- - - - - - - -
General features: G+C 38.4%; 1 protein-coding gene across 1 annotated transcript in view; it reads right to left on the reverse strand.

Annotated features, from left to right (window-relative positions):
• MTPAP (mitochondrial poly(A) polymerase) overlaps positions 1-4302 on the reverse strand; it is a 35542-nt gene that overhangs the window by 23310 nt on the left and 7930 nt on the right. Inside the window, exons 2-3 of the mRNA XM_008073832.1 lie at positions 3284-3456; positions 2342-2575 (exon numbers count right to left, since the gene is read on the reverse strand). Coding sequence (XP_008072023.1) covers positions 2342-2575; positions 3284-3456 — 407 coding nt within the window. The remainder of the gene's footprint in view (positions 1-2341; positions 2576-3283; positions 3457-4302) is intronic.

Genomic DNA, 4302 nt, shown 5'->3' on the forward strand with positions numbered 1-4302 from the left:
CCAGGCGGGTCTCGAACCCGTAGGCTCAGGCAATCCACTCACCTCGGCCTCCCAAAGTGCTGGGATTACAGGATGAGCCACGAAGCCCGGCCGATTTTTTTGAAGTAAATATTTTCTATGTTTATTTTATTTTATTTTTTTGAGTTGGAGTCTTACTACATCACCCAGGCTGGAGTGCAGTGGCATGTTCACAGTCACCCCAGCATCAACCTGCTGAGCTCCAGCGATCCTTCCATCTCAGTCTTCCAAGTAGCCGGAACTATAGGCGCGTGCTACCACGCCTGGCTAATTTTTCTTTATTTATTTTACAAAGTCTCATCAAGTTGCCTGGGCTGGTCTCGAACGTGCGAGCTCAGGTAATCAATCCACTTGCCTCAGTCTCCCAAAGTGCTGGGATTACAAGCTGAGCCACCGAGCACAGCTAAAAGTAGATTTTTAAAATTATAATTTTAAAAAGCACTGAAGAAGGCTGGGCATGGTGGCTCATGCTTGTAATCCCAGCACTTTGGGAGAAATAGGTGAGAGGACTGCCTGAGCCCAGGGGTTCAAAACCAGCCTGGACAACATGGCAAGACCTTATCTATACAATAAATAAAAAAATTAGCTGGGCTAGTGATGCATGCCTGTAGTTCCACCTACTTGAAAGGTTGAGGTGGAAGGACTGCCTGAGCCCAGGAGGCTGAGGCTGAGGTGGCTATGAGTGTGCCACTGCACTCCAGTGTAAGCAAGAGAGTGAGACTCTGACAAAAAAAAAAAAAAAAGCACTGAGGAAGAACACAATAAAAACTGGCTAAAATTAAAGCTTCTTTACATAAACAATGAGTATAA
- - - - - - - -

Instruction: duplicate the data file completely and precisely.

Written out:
General features: G+C 38.4%; 1 protein-coding gene across 1 annotated transcript in view; it reads right to left on the reverse strand.

Annotated features, from left to right (window-relative positions):
• MTPAP (mitochondrial poly(A) polymerase) overlaps positions 1-4302 on the reverse strand; it is a 35542-nt gene that overhangs the window by 23310 nt on the left and 7930 nt on the right. Inside the window, exons 2-3 of the mRNA XM_008073832.1 lie at positions 3284-3456; positions 2342-2575 (exon numbers count right to left, since the gene is read on the reverse strand). Coding sequence (XP_008072023.1) covers positions 2342-2575; positions 3284-3456 — 407 coding nt within the window. The remainder of the gene's footprint in view (positions 1-2341; positions 2576-3283; positions 3457-4302) is intronic.

Genomic DNA, 4302 nt, shown 5'->3' on the forward strand with positions numbered 1-4302 from the left:
CCAGGCGGGTCTCGAACCCGTAGGCTCAGGCAATCCACTCACCTCGGCCTCCCAAAGTGCTGGGATTACAGGATGAGCCACGAAGCCCGGCCGATTTTTTTGAAGTAAATATTTTCTATGTTTATTTTATTTTATTTTTTTGAGTTGGAGTCTTACTACATCACCCAGGCTGGAGTGCAGTGGCATGTTCACAGTCACCCCAGCATCAACCTGCTGAGCTCCAGCGATCCTTCCATCTCAGTCTTCCAAGTAGCCGGAACTATAGGCGCGTGCTACCACGCCTGGCTAATTTTTCTTTATTTATTTTACAAAGTCTCATCAAGTTGCCTGGGCTGGTCTCGAACGTGCGAGCTCAGGTAATCAATCCACTTGCCTCAGTCTCCCAAAGTGCTGGGATTACAAGCTGAGCCACCGAGCACAGCTAAAAGTAGATTTTTAAAATTATAATTTTAAAAAGCACTGAAGAAGGCTGGGCATGGTGGCTCATGCTTGTAATCCCAGCACTTTGGGAGAAATAGGTGAGAGGACTGCCTGAGCCCAGGGGTTCAAAACCAGCCTGGACAACATGGCAAGACCTTATCTATACAATAAATAAAAAAATTAGCTGGGCTAGTGATGCATGCCTGTAGTTCCACCTACTTGAAAGGTTGAGGTGGAAGGACTGCCTGAGCCCAGGAGGCTGAGGCTGAGGTGGCTATGAGTGTGCCACTGCACTCCAGTGTAAGCAAGAGAGTGAGACTCTGACAAAAAAAAAAAAAAAAGCACTGAGGAAGAACACAATAAAAACTGGCTAAAATTAAAGCTTCTTTACATAAACAATGAGTATAA